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Nvidia Lovelace RTX 40 series: everything we know so far

Nvidia 5 Nanometer GPU To Honor Ada Lovelace
(Image credit: Nvidia)

The long-awaited successor to the Nvidia Ampere series of graphics cards is almost here, with the next generation being teased for release in mid-to-late 2022. Codenamed 'Lovelace' after British mathematician Ada Lovelace (who is considered to be the first computer programmer), you might better recognize these GPUs as the GeForce RTX 40 series.

With the Nvidia hack earlier this year, we have more leaks and rumors than we anticipated, so we have a pretty good idea of what to expect from Nvidia's Ada architecture, and when to expect it., but is important to remember that all of this information is currently speculative and we won't get anything concrete until Nvidia officially launches the series.

But when will that be? It's unclear when Team Green will unveil its shiny new architecture to the world, but it's likely that Nvidia will host a dedicated event for the launch rather than piggybacking off an existing conference, as it did for Ampere back in 2020. 

We did hope we might be thrown some scraps during the Nvidia Computex 2022 keynote, though this was more centered around AI and data center innovations rather than PC gaming hardware.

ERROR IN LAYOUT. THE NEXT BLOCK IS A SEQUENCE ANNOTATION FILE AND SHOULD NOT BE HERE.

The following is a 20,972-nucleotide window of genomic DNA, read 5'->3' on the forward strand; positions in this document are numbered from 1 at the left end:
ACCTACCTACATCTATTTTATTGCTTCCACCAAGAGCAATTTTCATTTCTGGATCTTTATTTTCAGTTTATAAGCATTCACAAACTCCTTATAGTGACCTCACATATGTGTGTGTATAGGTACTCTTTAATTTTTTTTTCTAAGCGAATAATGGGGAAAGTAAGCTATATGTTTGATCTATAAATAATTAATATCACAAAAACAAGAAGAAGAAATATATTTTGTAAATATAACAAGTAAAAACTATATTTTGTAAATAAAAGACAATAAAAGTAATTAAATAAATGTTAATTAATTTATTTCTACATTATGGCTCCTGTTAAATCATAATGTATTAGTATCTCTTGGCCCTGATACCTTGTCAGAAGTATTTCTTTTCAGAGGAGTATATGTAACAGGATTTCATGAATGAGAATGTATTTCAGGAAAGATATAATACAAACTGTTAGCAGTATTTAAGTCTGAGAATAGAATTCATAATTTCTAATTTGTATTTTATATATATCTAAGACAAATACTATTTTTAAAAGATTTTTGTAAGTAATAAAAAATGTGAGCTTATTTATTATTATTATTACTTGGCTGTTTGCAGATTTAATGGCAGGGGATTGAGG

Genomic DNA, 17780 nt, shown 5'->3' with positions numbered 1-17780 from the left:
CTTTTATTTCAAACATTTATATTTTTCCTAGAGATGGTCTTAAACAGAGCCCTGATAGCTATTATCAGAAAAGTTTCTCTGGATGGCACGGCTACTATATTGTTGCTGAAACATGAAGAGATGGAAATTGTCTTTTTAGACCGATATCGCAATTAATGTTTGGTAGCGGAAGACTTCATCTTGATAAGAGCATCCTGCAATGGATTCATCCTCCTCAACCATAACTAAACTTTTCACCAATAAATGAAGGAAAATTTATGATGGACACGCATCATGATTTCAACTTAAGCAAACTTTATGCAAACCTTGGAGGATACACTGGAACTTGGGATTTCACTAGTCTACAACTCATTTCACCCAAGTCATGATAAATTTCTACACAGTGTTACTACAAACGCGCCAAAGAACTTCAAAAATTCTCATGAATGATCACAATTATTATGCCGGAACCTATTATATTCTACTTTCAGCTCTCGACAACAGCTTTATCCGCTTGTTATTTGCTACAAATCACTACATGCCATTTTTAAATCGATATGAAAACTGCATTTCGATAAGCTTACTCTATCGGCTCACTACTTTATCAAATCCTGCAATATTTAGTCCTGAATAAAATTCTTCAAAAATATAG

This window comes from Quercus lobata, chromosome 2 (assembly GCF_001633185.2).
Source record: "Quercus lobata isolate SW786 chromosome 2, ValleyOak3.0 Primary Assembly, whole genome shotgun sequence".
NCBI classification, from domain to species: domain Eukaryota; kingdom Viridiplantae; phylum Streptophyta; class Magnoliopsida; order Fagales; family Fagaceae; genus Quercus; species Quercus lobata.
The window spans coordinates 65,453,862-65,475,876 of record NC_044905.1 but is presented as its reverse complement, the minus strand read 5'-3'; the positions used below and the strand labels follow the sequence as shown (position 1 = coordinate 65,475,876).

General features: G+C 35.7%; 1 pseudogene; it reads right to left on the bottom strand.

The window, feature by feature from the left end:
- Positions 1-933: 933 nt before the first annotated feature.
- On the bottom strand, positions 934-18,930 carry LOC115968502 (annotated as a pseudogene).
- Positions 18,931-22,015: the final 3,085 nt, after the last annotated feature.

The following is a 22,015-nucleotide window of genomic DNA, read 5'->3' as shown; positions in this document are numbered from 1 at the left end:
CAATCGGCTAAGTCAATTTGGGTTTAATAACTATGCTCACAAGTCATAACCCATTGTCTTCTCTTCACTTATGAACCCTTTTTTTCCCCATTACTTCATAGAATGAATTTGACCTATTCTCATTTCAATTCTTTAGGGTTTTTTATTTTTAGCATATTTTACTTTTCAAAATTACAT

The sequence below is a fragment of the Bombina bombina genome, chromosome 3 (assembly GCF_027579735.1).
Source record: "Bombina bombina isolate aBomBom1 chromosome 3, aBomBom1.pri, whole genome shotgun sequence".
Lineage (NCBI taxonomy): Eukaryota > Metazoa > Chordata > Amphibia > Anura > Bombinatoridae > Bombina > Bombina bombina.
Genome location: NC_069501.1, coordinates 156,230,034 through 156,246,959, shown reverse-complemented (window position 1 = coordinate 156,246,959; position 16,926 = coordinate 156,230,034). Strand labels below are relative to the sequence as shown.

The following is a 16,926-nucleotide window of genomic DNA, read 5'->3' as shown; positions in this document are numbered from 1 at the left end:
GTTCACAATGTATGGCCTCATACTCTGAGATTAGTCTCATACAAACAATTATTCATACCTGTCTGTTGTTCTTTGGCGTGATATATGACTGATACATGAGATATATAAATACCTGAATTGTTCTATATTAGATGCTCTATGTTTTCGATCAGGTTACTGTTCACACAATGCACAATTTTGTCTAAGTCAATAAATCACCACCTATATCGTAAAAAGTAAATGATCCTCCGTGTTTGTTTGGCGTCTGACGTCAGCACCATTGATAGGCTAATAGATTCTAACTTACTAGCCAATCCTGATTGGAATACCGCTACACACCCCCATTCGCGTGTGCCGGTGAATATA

For now, we simply need to hang tight. The current estimated release timeline predicts that Lovelace will launch in Q3 2022, sometime between July and September so we don't have long to wait to get confirmation of many of the rumors floating around online.

Nvidia GeForce RTX 4000 Lovelace: Cut to the chase

  • What is it? Nvidia's next-generation GPU architecture
  • When will it be available? Speculated to be Q3 2022
  • What will it cost? Unclear, likely similar to the current Ampere series

Nvidia GeForce RTX 4000 Lovelace: release date

The best guess we have right now from the slew of recent leaks and rumors is that the Nvidia RTX 4070, 4080 and 4090 GPUs could arrive as soon as July 2022. This estimate is also backed up by previous generational releases from Nvidia.

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The A100 was formally revealed in May 2020, with the consumer Ampere GPUs launching in the form of the RTX 3080 and RTX 3090 about four months later.

If Nvidia follows a similar release schedule with Ada Lovelace GPUs, we can expect the RTX 40-series to arrive sometime between July and September, which would suggest that Nvidia will set its own launch window for Lovelace rather than piggybacking off an event like Computex or CES, but that's not the only thing we can assume from prior releases.

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The RTX 3000 flagship, Nvidia GeForce RTX 3080, was released on September 17, with the Nvidia GeForce RTX 3090 on September 24. The RTX 3070 was released on October 28.